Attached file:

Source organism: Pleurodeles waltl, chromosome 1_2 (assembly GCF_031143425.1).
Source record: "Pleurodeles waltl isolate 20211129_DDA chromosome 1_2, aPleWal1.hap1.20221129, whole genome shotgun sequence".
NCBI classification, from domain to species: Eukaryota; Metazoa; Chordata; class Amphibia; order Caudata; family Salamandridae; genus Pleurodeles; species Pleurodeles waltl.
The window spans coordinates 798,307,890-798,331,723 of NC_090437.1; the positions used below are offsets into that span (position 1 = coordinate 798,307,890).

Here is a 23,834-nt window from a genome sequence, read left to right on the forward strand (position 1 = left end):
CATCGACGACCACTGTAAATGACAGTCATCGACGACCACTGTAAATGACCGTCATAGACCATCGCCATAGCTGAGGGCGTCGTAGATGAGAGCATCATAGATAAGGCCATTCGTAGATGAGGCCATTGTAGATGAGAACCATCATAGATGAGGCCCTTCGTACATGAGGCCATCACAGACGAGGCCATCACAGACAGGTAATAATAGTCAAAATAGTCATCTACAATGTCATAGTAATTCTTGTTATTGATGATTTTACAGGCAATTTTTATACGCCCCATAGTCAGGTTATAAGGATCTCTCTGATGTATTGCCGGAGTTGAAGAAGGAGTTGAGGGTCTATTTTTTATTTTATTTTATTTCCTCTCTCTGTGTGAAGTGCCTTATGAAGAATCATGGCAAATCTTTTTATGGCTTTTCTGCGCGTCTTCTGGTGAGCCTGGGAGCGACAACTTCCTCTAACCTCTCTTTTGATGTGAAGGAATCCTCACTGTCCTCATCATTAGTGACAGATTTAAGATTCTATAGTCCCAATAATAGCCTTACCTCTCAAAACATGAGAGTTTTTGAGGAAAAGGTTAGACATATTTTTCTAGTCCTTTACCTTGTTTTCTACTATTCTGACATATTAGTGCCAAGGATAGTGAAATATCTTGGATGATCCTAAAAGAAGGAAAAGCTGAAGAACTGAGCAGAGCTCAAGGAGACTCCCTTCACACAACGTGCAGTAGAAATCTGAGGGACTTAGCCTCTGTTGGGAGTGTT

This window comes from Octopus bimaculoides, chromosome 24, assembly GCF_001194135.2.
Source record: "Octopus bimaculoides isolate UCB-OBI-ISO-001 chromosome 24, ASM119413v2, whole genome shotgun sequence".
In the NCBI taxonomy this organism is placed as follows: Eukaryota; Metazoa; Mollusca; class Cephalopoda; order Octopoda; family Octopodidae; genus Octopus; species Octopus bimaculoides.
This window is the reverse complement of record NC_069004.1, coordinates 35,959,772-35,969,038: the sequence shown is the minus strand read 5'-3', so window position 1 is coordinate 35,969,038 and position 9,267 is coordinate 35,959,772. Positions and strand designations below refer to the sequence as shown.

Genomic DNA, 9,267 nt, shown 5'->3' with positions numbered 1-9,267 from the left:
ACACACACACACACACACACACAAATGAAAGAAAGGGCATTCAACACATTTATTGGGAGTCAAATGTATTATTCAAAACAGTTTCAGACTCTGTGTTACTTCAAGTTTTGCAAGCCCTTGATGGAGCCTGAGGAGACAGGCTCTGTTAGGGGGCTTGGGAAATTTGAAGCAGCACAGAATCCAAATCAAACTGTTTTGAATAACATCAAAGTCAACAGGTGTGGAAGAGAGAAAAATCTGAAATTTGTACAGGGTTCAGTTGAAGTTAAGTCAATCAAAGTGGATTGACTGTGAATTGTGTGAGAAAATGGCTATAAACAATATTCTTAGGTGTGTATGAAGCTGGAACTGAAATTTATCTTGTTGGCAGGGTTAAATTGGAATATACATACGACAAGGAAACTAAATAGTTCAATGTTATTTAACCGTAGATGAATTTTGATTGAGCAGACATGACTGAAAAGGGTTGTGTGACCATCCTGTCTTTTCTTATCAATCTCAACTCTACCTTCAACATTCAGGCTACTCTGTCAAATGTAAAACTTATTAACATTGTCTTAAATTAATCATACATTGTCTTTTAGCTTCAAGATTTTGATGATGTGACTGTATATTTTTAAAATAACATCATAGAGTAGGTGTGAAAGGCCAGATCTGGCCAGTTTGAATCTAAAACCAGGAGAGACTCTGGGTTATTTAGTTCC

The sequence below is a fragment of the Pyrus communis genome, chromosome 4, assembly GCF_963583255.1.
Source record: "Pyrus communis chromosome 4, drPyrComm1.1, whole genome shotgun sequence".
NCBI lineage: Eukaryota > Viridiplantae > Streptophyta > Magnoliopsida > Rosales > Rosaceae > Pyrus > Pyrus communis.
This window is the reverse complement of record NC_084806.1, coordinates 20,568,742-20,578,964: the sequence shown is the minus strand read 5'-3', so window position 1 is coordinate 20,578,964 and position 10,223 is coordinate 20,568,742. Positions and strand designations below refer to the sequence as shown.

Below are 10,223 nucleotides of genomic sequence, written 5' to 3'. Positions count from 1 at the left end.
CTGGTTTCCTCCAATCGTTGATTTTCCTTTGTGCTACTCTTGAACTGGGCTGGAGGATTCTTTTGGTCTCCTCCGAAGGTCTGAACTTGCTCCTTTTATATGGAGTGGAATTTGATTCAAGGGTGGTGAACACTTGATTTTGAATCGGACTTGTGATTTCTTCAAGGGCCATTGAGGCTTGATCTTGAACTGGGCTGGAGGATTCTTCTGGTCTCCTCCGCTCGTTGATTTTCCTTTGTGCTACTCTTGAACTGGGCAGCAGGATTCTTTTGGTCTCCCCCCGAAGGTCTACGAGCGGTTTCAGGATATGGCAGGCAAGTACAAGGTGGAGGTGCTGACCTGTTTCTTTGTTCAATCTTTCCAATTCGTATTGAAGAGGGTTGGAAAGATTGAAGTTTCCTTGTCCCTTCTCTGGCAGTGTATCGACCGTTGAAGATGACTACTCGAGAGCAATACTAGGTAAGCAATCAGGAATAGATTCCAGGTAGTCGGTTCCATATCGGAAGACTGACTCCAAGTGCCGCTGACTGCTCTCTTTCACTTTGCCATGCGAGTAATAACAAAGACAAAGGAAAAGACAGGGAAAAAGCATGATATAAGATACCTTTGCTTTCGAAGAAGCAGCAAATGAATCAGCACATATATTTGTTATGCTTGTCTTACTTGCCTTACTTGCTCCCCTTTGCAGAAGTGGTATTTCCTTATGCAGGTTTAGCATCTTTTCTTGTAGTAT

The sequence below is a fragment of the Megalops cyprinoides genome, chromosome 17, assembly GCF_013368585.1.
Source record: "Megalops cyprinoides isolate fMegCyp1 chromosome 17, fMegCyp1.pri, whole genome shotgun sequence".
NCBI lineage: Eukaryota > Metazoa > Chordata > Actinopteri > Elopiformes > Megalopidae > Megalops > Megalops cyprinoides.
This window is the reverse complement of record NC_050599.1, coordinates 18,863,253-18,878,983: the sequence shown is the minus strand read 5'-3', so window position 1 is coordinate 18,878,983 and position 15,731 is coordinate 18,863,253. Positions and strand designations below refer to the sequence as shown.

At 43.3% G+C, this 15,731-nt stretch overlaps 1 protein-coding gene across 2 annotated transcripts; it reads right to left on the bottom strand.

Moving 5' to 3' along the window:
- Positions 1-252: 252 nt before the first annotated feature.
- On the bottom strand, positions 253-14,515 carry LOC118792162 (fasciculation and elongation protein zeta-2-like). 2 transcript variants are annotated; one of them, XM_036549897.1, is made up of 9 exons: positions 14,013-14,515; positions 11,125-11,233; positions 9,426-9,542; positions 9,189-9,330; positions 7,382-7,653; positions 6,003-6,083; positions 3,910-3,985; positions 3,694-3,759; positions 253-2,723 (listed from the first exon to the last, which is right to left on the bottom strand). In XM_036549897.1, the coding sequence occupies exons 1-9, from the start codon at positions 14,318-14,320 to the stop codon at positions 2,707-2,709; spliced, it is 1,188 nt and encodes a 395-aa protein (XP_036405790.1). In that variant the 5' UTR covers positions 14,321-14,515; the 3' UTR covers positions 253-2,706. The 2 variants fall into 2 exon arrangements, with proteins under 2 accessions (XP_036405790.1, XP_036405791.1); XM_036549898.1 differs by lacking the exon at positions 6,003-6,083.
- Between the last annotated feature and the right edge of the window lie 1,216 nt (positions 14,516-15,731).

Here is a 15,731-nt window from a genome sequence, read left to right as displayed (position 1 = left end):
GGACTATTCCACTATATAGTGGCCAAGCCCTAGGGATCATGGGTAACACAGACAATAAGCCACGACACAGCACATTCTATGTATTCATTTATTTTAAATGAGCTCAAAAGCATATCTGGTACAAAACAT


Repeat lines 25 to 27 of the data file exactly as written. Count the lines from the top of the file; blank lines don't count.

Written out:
- Positions 1-252: 252 nt before the first annotated feature.
- On the bottom strand, positions 253-14,515 carry LOC118792162 (fasciculation and elongation protein zeta-2-like). 2 transcript variants are annotated; one of them, XM_036549897.1, is made up of 9 exons: positions 14,013-14,515; positions 11,125-11,233; positions 9,426-9,542; positions 9,189-9,330; positions 7,382-7,653; positions 6,003-6,083; positions 3,910-3,985; positions 3,694-3,759; positions 253-2,723 (listed from the first exon to the last, which is right to left on the bottom strand). In XM_036549897.1, the coding sequence occupies exons 1-9, from the start codon at positions 14,318-14,320 to the stop codon at positions 2,707-2,709; spliced, it is 1,188 nt and encodes a 395-aa protein (XP_036405790.1). In that variant the 5' UTR covers positions 14,321-14,515; the 3' UTR covers positions 253-2,706. The 2 variants fall into 2 exon arrangements, with proteins under 2 accessions (XP_036405790.1, XP_036405791.1); XM_036549898.1 differs by lacking the exon at positions 6,003-6,083.
- Between the last annotated feature and the right edge of the window lie 1,216 nt (positions 14,516-15,731).